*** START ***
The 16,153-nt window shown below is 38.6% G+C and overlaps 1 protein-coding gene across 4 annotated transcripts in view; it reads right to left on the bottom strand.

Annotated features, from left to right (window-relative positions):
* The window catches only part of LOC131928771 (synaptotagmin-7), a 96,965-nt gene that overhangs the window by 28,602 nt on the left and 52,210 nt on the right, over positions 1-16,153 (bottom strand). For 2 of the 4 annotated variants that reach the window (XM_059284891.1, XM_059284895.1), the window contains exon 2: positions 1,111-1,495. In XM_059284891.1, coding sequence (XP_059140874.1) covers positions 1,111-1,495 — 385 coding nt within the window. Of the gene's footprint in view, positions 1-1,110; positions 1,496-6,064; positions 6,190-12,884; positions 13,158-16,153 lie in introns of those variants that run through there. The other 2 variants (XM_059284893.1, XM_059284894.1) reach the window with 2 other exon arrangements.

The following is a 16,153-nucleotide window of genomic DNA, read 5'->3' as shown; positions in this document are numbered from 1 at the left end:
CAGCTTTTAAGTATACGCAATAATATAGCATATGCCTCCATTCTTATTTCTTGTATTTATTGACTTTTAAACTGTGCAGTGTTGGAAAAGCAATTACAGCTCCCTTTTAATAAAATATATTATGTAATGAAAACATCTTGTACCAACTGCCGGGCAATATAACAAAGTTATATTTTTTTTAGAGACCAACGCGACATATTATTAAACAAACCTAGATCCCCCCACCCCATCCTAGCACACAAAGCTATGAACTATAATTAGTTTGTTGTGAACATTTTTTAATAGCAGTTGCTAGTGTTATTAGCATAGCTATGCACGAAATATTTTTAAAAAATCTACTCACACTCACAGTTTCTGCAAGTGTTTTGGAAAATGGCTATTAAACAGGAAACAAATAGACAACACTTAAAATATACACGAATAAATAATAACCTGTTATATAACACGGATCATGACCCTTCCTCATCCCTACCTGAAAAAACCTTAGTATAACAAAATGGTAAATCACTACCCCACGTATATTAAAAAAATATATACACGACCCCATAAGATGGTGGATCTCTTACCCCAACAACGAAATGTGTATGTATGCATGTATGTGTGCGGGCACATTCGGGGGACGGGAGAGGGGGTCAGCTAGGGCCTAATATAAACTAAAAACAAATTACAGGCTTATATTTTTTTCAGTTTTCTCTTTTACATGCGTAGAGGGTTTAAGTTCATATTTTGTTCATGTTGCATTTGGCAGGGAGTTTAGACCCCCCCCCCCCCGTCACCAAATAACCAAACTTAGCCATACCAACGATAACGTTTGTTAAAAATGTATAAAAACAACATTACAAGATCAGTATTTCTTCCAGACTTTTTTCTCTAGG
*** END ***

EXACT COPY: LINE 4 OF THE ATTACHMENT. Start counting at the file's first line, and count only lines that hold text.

The following is a 16,153-nucleotide window of genomic DNA, read 5'->3' as shown; positions in this document are numbered from 1 at the left end: